I’ve often seen that people buy kits, pattern and yarn combined. That seems like an ideal way to start. But it seems expensive. My first sweater was partially made with wool from a charity shop, but I admit that it felt risky because I needed to find a yarn that coordinated with it to complete my make.
Why can’t knitting patterns just advise on the yarn used, what properties should it have? It’s fine to also show the exact yarn a sample was made with. And for goodness sake show the length of yarn used so it is possible to calculate how much wool to buy? (Ravelry can sometimes help here_ After all, should be the reasonably accurate if you use the same gauge? Of course, I’m sure much of this problem is exarcerbated by my beginner status, but who wants to buy expensive wool and probably too much wool for a project that makes them nervous?
4) Knitting is full of mysteries that I am yet to fully understand
English vs Continental knitting, knitted flat vs knitted in-the-round, cables, intarsia and lace. Knitting is as big a discipline as sewing, and from my vantage point it’s difficult to work out what I want to try. I want to knit adult garments, but all the beginner’s projects tend to focus on accessories. I could make a lovely scarf, but how many of those do I actually need?
Sure, some of the techniques are about aesthetics or where you wish to direct your energies. I couldn’t see myself making baby clothes, as all of the children in my family are too old. It’s hard picking up a new skill from scratch, I can’t stop comparing my inferior knowledge of knitting with my much vaster expertise at sewing.
5) Knitting needs an online community too
One of the things that is so great about the sewing community is how much they share online. The number one reason is for inspiration. I love a good Instagram scroll for throwing up a queue-jumping make. And then, before I buy a pattern I do online research to find out what other sewists think about it, how easy it was to make, any interesting hacks.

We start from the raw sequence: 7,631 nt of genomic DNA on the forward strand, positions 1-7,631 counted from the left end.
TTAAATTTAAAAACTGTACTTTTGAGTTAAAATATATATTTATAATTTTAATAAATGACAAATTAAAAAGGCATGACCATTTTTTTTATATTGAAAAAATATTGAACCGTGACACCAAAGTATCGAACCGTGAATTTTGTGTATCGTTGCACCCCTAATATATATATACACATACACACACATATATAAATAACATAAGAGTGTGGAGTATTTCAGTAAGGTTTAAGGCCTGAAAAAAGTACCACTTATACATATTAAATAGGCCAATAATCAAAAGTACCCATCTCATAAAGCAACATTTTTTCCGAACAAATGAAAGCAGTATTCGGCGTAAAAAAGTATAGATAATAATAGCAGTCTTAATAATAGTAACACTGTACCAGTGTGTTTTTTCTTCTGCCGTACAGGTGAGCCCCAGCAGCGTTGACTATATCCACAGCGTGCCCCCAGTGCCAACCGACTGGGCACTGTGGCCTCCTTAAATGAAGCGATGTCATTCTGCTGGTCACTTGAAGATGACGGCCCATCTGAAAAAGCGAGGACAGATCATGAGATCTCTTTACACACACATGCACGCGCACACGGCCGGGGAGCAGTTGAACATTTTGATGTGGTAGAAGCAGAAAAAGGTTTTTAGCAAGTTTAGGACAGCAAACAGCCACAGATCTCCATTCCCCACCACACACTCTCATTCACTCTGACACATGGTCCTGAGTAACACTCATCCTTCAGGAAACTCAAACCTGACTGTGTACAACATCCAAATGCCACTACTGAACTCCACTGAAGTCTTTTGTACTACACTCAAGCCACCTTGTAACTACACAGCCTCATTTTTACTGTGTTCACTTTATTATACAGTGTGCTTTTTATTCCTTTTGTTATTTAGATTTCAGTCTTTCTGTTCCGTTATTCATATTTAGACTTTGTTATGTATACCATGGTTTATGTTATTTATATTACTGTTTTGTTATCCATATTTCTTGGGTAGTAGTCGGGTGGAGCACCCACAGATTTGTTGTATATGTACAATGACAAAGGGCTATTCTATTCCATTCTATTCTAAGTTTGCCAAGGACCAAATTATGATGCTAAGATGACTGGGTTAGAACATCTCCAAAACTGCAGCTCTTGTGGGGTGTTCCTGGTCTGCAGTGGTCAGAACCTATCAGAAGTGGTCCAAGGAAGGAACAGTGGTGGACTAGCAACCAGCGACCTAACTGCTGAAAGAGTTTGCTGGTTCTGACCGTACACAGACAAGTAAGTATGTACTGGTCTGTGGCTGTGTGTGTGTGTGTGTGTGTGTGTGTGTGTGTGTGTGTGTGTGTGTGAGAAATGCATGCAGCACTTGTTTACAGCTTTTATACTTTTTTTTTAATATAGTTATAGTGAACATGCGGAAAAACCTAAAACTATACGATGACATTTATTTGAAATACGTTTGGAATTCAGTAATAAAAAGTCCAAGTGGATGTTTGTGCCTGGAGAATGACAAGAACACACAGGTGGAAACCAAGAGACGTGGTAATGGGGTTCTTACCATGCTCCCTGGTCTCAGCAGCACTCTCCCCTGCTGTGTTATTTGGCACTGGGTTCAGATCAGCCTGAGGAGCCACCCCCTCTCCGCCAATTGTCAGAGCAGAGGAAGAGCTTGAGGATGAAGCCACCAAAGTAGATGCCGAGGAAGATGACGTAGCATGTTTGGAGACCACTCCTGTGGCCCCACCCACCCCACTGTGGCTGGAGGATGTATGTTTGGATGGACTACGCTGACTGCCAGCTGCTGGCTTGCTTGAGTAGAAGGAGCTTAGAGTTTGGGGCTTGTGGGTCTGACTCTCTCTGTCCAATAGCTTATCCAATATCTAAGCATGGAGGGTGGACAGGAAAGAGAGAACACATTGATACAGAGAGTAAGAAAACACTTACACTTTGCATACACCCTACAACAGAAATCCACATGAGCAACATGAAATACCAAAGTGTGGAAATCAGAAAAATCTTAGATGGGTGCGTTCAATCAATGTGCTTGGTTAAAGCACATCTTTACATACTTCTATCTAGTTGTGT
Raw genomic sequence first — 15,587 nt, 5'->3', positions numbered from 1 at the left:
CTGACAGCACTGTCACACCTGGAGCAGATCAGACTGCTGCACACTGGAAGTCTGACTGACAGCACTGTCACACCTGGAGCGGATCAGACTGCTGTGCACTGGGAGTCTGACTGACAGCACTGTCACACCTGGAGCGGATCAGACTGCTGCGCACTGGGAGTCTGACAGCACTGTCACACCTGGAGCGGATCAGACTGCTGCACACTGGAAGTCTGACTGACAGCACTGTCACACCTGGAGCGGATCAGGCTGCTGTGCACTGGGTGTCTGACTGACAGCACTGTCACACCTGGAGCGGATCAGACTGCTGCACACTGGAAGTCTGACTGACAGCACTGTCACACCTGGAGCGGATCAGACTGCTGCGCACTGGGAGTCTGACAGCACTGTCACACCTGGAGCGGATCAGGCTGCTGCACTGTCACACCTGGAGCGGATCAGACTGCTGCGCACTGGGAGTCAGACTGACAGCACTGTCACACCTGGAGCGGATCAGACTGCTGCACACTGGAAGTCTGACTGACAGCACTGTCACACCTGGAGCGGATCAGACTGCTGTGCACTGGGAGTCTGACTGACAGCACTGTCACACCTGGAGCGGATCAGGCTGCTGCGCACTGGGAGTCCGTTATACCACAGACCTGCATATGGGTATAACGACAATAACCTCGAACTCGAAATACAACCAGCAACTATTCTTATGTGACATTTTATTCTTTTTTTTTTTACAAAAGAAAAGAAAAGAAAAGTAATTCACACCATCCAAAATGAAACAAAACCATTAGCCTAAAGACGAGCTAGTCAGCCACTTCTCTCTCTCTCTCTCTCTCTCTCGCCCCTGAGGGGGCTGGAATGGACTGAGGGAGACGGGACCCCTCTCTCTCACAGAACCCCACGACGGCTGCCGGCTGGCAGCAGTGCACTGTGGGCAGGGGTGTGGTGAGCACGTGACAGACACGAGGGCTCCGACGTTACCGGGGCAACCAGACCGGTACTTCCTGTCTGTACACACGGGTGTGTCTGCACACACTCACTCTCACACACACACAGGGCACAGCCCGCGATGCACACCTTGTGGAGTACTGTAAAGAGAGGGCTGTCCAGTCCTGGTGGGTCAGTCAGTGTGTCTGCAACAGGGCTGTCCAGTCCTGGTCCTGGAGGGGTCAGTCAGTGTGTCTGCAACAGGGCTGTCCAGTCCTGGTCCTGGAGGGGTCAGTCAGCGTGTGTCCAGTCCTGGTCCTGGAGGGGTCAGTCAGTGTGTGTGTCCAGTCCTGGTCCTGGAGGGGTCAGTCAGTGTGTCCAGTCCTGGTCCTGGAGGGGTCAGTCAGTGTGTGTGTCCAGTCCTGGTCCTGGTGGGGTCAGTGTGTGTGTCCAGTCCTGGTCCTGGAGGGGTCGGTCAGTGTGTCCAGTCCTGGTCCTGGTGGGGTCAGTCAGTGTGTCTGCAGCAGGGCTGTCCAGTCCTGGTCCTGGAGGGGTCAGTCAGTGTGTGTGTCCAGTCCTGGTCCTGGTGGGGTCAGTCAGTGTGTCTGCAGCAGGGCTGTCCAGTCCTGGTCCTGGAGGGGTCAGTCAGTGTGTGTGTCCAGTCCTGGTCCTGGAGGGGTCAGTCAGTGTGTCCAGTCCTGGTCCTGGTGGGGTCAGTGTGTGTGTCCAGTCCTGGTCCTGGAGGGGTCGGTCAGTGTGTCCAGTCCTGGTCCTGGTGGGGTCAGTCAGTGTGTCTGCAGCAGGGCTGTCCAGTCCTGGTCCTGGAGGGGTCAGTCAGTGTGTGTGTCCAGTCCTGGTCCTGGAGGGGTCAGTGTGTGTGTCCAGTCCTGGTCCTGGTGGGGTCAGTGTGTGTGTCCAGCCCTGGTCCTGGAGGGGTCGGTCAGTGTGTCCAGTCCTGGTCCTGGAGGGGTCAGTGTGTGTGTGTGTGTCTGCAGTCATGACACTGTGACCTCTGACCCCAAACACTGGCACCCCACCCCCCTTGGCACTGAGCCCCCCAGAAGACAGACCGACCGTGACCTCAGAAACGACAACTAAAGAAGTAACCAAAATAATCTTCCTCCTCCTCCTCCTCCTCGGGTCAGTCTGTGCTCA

On not such a positive note, good research can help me avoid a real dog, the patterns where a seam doesn’t line up, there aren’t any notches or the instructions are incomprehensible.
Of course, for knitting there is Ravelry, which is invaluable. However, correct me if I’ve missed something here, but I haven’t found the same number and quality of knitting blogs and resources online. My first sweater ended up as a marathon mostly because there were mistakes in the pattern. Could I have avoided this if there had been more information out there? Only one other person mentioned the problem on Ravelry.
Another thing I find invaluable is viewing a Youtube video for help with a tricky technique. Sadly, there aren’t so many resources for knitters. I found only a couple of videos that helped with my v-neck neckline in English.
6) Knitting is relaxing????
Is it? Truly? I haven’t actually noticed! As Master Steely has frequently told me, it seems more “strong language and adult themes” when I pick up a pair of knitting needles! How do people manage to watch television whilst knitting? I need silence and concentration! With practice will I find knitting relaxing or am I destined to knit only in anger?